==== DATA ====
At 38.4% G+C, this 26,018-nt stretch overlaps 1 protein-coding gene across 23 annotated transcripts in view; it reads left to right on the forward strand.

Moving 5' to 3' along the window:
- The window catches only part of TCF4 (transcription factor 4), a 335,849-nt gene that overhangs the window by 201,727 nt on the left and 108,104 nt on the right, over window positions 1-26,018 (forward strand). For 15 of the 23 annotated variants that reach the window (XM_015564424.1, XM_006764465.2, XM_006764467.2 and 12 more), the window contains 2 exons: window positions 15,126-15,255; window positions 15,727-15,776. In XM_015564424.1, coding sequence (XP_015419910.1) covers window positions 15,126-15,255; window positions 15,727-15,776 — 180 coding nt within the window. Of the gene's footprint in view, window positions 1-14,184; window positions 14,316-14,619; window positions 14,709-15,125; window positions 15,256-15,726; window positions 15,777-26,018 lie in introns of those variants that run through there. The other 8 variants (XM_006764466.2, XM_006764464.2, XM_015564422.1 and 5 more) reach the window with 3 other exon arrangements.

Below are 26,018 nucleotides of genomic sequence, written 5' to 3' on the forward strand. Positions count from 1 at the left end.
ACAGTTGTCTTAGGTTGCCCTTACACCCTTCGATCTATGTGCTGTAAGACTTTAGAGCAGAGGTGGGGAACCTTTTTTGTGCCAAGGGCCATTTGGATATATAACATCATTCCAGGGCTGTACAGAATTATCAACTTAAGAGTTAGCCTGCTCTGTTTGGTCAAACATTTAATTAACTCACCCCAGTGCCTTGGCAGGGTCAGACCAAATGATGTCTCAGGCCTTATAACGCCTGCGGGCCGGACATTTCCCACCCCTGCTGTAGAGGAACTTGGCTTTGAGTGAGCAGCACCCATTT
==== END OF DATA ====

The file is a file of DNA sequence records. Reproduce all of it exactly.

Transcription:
At 38.4% G+C, this 26,018-nt stretch overlaps 1 protein-coding gene across 23 annotated transcripts in view; it reads left to right on the forward strand.

Moving 5' to 3' along the window:
- The window catches only part of TCF4 (transcription factor 4), a 335,849-nt gene that overhangs the window by 201,727 nt on the left and 108,104 nt on the right, over window positions 1-26,018 (forward strand). For 15 of the 23 annotated variants that reach the window (XM_015564424.1, XM_006764465.2, XM_006764467.2 and 12 more), the window contains 2 exons: window positions 15,126-15,255; window positions 15,727-15,776. In XM_015564424.1, coding sequence (XP_015419910.1) covers window positions 15,126-15,255; window positions 15,727-15,776 — 180 coding nt within the window. Of the gene's footprint in view, window positions 1-14,184; window positions 14,316-14,619; window positions 14,709-15,125; window positions 15,256-15,726; window positions 15,777-26,018 lie in introns of those variants that run through there. The other 8 variants (XM_006764466.2, XM_006764464.2, XM_015564422.1 and 5 more) reach the window with 3 other exon arrangements.

Below are 26,018 nucleotides of genomic sequence, written 5' to 3' on the forward strand. Positions count from 1 at the left end.
ACAGTTGTCTTAGGTTGCCCTTACACCCTTCGATCTATGTGCTGTAAGACTTTAGAGCAGAGGTGGGGAACCTTTTTTGTGCCAAGGGCCATTTGGATATATAACATCATTCCAGGGCTGTACAGAATTATCAACTTAAGAGTTAGCCTGCTCTGTTTGGTCAAACATTTAATTAACTCACCCCAGTGCCTTGGCAGGGTCAGACCAAATGATGTCTCAGGCCTTATAACGCCTGCGGGCCGGACATTTCCCACCCCTGCTGTAGAGGAACTTGGCTTTGAGTGAGCAGCACCCATTT